Ok, XSS or not, my concern is that you have multiple Certificates within 
a session, and the user is not aware of the others. Yes, they are valid, 
but define valid within SSL certs means, I go to geotrust or some CA, 
use my stolen credit card and buy a valid cert.





BTW, there is a new list focsed on such issues, at 
http://lists.cacert.org/cgi-bin/mailman/listinfo/anti-fraud




--
Best Regards,
Lance James
Secure Science Corporation
www.securescience.net
Author of 'Phishing Exposed'
http://www.securescience.net/amazon/
Find out how malware is affecting your company: Get a DIA account today!
https://slam.securescience.com/signup.cgi - it's free!


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Re: Feature or Flaw?

2005-07-05 Thread Lance James

Florian Weimer wrote:


* Lance James:

 


Feature, or flaw?
   



Couldn't you just copy (or proxy all content) and get the same effect
without using frames at all?
 



How would you go about doing that and still get the SSL Lock to remain 
as the banks? Can you give an example?



Maybe I'm just missing something.


 




--
Best Regards,
Lance James
Secure Science Corporation
www.securescience.net
Author of 'Phishing Exposed'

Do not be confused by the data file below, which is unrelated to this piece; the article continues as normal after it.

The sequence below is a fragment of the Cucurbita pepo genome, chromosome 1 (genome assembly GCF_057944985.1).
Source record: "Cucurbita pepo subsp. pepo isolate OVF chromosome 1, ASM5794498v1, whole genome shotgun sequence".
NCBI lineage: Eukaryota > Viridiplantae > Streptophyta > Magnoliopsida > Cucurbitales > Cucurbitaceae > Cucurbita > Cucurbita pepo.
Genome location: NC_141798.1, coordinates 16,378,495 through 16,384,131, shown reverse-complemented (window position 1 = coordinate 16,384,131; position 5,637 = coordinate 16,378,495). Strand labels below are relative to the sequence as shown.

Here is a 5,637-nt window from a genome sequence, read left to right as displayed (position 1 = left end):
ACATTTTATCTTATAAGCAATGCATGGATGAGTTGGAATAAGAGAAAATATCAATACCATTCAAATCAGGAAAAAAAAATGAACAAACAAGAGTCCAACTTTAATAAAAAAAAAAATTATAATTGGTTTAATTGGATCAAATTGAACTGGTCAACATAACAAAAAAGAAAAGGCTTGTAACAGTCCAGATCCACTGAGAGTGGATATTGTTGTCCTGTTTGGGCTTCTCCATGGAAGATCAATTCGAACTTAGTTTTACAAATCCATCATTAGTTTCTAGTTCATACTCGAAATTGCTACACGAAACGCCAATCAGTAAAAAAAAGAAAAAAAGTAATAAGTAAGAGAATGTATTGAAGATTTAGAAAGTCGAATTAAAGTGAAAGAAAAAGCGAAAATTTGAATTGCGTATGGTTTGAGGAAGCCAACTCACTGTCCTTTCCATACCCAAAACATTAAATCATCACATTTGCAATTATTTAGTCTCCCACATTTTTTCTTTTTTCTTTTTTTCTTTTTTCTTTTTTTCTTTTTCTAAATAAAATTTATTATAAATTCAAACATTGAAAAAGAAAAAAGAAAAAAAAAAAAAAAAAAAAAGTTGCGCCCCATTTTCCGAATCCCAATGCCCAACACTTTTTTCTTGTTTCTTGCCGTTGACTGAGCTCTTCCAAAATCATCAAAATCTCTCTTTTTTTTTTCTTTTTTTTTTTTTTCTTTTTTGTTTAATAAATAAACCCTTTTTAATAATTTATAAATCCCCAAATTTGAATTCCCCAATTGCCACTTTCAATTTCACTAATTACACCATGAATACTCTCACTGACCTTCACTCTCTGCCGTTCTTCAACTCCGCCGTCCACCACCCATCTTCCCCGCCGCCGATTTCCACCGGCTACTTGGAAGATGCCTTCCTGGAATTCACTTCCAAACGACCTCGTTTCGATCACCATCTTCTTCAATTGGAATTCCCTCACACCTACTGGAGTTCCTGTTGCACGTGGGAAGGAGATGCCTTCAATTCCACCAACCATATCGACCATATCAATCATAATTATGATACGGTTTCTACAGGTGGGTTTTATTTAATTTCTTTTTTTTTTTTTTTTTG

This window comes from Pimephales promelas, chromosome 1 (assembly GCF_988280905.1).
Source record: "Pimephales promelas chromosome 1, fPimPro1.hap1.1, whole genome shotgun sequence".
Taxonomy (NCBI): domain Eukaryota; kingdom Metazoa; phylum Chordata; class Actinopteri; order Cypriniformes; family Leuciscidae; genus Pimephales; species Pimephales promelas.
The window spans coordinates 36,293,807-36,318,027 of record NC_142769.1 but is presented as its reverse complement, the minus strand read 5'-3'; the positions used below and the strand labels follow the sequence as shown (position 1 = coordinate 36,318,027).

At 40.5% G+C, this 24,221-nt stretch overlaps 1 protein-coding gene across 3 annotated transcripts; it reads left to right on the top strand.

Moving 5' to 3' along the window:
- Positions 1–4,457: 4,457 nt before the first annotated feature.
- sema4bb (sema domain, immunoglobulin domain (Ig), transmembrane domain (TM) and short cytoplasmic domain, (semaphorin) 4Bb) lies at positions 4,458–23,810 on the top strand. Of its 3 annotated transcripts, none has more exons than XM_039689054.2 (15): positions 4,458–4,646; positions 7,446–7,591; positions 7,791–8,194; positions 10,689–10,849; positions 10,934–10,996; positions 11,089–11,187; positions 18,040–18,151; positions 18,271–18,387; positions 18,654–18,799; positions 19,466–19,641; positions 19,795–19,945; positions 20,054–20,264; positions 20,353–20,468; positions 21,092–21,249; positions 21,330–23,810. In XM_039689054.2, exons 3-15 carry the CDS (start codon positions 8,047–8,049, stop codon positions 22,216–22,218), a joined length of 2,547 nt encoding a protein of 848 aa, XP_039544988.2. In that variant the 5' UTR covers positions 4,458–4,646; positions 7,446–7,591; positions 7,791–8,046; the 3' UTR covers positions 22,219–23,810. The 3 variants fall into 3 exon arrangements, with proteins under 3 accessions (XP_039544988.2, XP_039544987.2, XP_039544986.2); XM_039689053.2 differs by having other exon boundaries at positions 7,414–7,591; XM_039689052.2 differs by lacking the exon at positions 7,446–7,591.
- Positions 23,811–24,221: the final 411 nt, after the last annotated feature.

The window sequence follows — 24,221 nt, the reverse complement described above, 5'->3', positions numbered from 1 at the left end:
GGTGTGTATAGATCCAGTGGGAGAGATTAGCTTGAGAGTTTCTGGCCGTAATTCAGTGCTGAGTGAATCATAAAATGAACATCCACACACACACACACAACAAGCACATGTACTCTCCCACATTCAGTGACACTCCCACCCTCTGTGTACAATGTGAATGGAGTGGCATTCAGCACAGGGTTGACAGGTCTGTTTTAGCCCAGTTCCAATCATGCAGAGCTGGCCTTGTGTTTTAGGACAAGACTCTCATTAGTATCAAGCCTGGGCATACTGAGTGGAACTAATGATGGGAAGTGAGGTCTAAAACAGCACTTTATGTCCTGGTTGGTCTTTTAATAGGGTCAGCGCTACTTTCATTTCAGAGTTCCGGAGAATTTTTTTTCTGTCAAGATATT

http://www.securescience.net/amazon/
Find out how malware is affecting your company: Get a DIA account today!
https://slam.securescience.com/signup.cgi - it's free!


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Re: Feature or Flaw?

2005-07-05 Thread Florian Weimer
* Lance James:

Couldn't you just copy (or proxy all content) and get the same effect
without using frames at all?

 How would you go about doing that and still get the SSL Lock to remain 
 as the banks? Can you give an example?

In both cases, you have the SSL lock on your own certificate.

At least my browser does not provide a user interface to access the
certificates of the servers from which embedded objects (or frames)
were downloaded.

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Re: Feature or Flaw?

2005-07-05 Thread Lance James

Florian Weimer wrote:


* Lance James:

 


Couldn't you just copy (or proxy all content) and get the same effect
without using frames at all?
 



 

How would you go about doing that and still get the SSL Lock to remain 
as the banks? Can you give an example?
   



In both cases, you have the SSL lock on your own certificate.
 



And as stated above, reverse the effect and it would be the banks in